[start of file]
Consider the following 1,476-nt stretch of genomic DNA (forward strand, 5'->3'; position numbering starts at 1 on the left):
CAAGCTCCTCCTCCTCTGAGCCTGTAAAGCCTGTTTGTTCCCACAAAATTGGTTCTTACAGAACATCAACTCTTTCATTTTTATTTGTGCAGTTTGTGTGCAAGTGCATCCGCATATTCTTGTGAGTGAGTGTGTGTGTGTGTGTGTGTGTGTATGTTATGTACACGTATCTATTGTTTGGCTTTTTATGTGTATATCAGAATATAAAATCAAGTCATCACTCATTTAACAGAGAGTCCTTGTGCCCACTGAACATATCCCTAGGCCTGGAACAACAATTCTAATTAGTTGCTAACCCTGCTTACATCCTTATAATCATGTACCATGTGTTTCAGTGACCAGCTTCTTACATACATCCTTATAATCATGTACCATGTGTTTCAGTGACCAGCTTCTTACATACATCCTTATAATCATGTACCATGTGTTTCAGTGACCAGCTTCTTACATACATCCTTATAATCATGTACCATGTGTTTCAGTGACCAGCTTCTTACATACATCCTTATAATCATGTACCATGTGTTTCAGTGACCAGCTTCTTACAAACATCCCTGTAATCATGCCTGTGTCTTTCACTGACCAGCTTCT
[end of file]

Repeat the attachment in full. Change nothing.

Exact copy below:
Consider the following 1,476-nt stretch of genomic DNA (forward strand, 5'->3'; position numbering starts at 1 on the left):
CAAGCTCCTCCTCCTCTGAGCCTGTAAAGCCTGTTTGTTCCCACAAAATTGGTTCTTACAGAACATCAACTCTTTCATTTTTATTTGTGCAGTTTGTGTGCAAGTGCATCCGCATATTCTTGTGAGTGAGTGTGTGTGTGTGTGTGTGTGTGTATGTTATGTACACGTATCTATTGTTTGGCTTTTTATGTGTATATCAGAATATAAAATCAAGTCATCACTCATTTAACAGAGAGTCCTTGTGCCCACTGAACATATCCCTAGGCCTGGAACAACAATTCTAATTAGTTGCTAACCCTGCTTACATCCTTATAATCATGTACCATGTGTTTCAGTGACCAGCTTCTTACATACATCCTTATAATCATGTACCATGTGTTTCAGTGACCAGCTTCTTACATACATCCTTATAATCATGTACCATGTGTTTCAGTGACCAGCTTCTTACATACATCCTTATAATCATGTACCATGTGTTTCAGTGACCAGCTTCTTACATACATCCTTATAATCATGTACCATGTGTTTCAGTGACCAGCTTCTTACAAACATCCCTGTAATCATGCCTGTGTCTTTCACTGACCAGCTTCT